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When operations involving the Kernel don't go as expected, and attempts to find what is happening by studying the Kernel Source Code simply get you into a mire of confusion, what tools are available to guide you through the jungle?

Kernel Debuggers

Although there are packages available such as KDB, KGDB and LTT, they all require the kernel itself to be patched before they can be used. Slugos includes no such patches (and maybe they would occupy more space in the Slug Flash than there is room for), but if someone is prepared to do the necessary groundwork, TPTB might well be prepared to incorporate them. So, in the meantime, let us see what other tools are available.


strace is an already-available module from this site. It can be used to trace (selectively) all calls upon kernel services including, in particular syscall, which will also reveal to you amazing behind-the-scenes activities involving the 'procfs' file system which, for sure, were never called directly by your application.

Maps and Caches

The kernel contains many maps and caches most of whose contents can be inspected if only you can discover the correct incantation. In particular the various caches maintained for services accessed through RPC can be inspected through the "files"


For example, on my own slug, 'more /proc/net/rpc/nfsd.export/content' gives me

    #path domain(flags)
    /media/sda1	clerew(rw,no_root_squash,sync,wdelay)
    /	clerew(ro,no_root_squash,sync,wdelay,fsid=0)

Syslog and [d]printk

Most Syslog messages that you see (/var/log/messages) arise from calls of printk in the kernel. and which you can locate in the kernel source code if you grep it diligently enough.

However, if you look closely you will also spot calls of dprintk in the kernel source, and if you do not see the corresponding message in the Syslog, you cannot deduce that that part of the kernel code had not been traversed because dprintk is actually a macro (<linux/sunrpc/debug.h>) that you have to activate by writing suitable magic numbers into /proc/sys/sunrpc/*_debug. Here are the magic numbers I have identified so far:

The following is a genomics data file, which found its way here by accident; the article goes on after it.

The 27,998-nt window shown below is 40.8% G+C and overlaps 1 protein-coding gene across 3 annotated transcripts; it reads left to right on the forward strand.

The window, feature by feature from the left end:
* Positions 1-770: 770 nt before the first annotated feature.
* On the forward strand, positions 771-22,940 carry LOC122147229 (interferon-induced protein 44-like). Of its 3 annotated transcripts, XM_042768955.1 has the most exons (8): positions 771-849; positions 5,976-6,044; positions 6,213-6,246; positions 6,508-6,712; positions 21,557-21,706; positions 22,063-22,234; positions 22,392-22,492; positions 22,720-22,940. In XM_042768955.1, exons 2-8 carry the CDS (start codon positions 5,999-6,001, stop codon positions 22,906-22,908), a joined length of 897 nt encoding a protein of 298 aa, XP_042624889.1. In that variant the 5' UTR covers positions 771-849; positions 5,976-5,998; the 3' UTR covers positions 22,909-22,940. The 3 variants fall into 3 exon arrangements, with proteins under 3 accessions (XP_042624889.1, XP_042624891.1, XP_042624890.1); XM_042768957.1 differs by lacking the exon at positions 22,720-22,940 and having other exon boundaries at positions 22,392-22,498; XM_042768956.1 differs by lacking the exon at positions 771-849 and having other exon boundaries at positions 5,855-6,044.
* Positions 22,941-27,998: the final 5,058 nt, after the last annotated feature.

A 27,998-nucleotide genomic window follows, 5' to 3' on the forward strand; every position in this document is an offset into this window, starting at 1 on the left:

For nfs_debug
    NFSDBG_VFS              0x0001 
    NFSDBG_PAGECACHE        0x0008
    NFSDBG_PROC             0x0010
    NFSDBG_XDR              0x0020
    NFSDBG_FILE             0x0040
    NFSDBG_ROOT             0x0080
    NFSDBG_CALLBACK         0x0100
    NFSDBG_CLIENT           0x0200

    For nfsd_debug
    NFSDDBG_FH              0x0002
    NFSDDBG_EXPORT          0x0004
    NFSDDBG_SVC             0x0008
    NFSDDBG_PROC            0x0010
    NFSDDBG_FILEOP          0x0020
    NFSDDBG_XDR             0x0100
    NFSDDBG_LOCKD           0x0200

    For nlm_debug (the lockd)
    NLMDBG_SVC              0x0001
    NLMDBG_CLIENT           0x0002
    NLMDBG_SVCLOCK          0x0008
    NLMDBG_MONITOR          0x0010
    NLMDBG_SVCSUBS          0x0040
    NLMDBG_HOSTCACHE        0x0080
    NLMDBG_XDR              0x0100

    For rpc_debug
    RPCDBG_XPRT             0x0001
    RPCDBG_CALL             0x0002
    RPCDBG_AUTH             0x0010
    RPCDBG_PMAP             0x0020
    RPCDBG_SCHED            0x0040
    RPCDBG_TRANS            0x0080
    RPCDBG_SVCSOCK          0x0100
    RPCDBG_SVCDSP           0x0200
    RPCDBG_MISC             0x0400
    RPCDBG_CACHE            0x0800

Clearly, these numbers can be 'or'ed together, and if in doubt 0x7fff (or rather 32767, since /proc/sys/sunrpc/*_debug doesn't do hex) will give you "everything available". I found it especially useful to say

    echo 4 > /proc/sys/sunrpc/nfsd_debug

(i.e. NFSDDBG_EXPORT) when trying to discover why exportfs had not exported all the things I had asked it to.

All the output produced by this debugging appears in the Syslog. If you normally connect with your slug using ssh, then it is useful to open a second ssh window with

    tail -f /var/log/messages

permanently running in it, and then you will be able to follow events as they happen.

Other facilities

I am sure there must be lots more handles to cause the kernel to reveal its internal workings just waiting to be discovered, so I hope that others will add them to this Wiki as time goes by.

view · edit · print · history · Last edited by Charles Lindsey.
Originally by Charles Lindsey.
Page last modified on August 15, 2008, at 04:47 AM